Carted to Alabama under the cloud of dark politics, a band drew a glistening straight line from punk to country to soul to grand theater. On November 8th, the day after the 2016 election, Welsh-bred, Chicago-based musician and visual artist Jon Langford1 and a crew of merry-makers and alchemists filed into the NuttHouse studio, a one-story former bank building in Sheffield, Ala. (population 9,039). The musicians from Chicago, Nashville, Los Angeles, and just over the Tennessee River bridge made the pilgrimage to a place of legend and myth, where music runs as deep as the river’s current, to see what might come of it all.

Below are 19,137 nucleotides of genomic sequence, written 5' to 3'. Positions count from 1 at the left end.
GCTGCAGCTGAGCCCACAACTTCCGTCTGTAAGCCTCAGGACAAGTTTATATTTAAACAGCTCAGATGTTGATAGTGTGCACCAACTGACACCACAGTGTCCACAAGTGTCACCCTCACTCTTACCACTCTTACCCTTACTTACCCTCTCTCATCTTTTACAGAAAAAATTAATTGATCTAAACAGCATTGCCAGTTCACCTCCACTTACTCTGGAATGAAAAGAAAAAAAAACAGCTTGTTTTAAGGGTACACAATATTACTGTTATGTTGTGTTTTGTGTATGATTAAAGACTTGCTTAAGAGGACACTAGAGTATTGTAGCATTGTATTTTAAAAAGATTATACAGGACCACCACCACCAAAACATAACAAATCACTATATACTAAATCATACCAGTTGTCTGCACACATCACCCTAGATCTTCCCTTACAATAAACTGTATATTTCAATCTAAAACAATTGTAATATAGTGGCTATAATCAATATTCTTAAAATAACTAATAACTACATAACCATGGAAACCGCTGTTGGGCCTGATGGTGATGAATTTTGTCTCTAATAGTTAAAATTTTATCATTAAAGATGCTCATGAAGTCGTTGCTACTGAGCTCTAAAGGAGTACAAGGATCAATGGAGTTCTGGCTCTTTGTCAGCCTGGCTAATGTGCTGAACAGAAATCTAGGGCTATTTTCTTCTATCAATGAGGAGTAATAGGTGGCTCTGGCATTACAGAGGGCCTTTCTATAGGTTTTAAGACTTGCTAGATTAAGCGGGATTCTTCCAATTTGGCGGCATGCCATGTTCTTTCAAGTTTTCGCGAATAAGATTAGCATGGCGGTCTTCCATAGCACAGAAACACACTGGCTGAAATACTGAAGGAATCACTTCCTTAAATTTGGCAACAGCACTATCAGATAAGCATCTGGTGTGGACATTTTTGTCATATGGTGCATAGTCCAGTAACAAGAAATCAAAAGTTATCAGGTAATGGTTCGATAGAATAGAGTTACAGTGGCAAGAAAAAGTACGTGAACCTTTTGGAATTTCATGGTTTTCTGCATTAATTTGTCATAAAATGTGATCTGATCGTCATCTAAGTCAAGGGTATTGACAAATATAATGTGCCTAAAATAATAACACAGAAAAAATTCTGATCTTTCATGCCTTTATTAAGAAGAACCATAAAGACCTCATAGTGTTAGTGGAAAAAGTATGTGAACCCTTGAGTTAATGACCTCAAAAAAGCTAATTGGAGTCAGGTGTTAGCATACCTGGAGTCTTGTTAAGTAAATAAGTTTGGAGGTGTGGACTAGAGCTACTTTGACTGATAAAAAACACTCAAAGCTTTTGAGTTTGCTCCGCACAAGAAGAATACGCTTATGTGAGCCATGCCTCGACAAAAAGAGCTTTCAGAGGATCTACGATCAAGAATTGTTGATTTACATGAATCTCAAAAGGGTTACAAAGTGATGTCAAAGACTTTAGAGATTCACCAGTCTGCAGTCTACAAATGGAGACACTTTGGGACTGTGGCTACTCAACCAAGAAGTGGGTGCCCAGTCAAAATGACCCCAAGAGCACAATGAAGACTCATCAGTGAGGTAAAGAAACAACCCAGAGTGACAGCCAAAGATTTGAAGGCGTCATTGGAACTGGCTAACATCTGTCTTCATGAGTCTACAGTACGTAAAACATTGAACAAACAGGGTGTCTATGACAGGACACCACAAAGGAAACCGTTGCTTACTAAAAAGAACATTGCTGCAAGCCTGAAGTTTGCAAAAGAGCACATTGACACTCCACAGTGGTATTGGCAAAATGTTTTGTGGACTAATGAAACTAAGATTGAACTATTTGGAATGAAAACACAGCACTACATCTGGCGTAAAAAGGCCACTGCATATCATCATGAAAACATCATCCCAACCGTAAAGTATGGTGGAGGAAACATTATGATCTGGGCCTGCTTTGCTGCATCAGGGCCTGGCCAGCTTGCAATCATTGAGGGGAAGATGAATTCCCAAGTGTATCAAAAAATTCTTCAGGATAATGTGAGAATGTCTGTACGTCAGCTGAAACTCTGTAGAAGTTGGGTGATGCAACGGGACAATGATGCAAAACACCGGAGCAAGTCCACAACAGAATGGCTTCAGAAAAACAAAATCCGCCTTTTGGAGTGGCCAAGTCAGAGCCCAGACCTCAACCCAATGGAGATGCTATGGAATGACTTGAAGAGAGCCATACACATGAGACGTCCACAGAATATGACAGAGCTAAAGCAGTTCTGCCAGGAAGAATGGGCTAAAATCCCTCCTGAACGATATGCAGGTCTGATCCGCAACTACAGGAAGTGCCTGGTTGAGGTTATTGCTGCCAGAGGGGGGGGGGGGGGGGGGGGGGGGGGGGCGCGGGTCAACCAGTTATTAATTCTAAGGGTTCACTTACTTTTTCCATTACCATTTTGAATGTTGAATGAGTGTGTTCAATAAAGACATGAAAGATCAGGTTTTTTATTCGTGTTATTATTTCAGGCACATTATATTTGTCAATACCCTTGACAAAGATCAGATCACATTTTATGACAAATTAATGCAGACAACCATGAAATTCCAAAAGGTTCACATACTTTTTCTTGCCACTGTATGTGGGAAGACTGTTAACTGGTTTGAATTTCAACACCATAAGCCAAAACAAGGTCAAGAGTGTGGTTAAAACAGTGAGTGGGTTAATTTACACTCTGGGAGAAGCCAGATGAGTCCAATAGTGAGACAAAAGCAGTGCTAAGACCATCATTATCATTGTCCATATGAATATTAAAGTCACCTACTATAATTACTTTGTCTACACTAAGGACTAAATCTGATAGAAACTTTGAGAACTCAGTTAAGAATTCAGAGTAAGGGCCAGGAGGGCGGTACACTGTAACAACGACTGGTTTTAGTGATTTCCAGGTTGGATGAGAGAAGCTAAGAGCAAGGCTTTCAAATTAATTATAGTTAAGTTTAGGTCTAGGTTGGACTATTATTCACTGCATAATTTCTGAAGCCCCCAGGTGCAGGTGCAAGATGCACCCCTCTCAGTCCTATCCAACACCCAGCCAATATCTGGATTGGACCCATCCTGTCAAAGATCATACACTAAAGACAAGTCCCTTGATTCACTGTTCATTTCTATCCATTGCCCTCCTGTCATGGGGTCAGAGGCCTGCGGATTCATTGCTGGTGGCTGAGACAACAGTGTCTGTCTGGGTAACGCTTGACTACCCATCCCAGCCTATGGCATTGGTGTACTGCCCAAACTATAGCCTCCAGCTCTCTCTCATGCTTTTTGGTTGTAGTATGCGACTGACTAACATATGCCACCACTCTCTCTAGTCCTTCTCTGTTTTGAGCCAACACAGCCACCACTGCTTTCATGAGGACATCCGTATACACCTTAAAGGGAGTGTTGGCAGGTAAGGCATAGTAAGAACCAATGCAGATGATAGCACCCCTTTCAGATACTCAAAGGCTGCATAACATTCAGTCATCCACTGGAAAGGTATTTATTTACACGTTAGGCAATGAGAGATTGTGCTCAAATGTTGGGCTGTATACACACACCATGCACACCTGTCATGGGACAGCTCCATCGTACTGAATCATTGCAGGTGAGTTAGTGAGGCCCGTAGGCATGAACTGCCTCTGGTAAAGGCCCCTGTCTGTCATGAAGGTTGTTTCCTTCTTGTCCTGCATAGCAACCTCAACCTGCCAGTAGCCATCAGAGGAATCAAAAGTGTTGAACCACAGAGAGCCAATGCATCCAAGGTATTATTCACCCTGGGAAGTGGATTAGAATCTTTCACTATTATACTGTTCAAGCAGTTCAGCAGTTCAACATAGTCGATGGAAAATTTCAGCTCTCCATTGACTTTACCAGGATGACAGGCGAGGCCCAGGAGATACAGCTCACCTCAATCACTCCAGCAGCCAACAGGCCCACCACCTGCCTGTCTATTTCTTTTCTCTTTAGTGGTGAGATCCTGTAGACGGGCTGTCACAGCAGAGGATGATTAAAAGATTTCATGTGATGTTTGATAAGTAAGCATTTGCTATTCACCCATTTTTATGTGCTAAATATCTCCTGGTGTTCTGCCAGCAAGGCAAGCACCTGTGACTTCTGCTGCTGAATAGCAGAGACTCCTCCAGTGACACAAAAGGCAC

Four Lost Souls, recorded over four days, originated in 2015, 100 miles north in Nashville where Langford produced artwork for Dylan, Cash, and the Nashville Cats: A New Music City, the long-running exhibit at the Country Music Hall of Fame. Fate had it that one of those Nashville Cats, bassist and producer Norbert Putnam2, was so enamored with Langford’s paintings and piratey singing, he invited the stranger to come record in the Shoals3.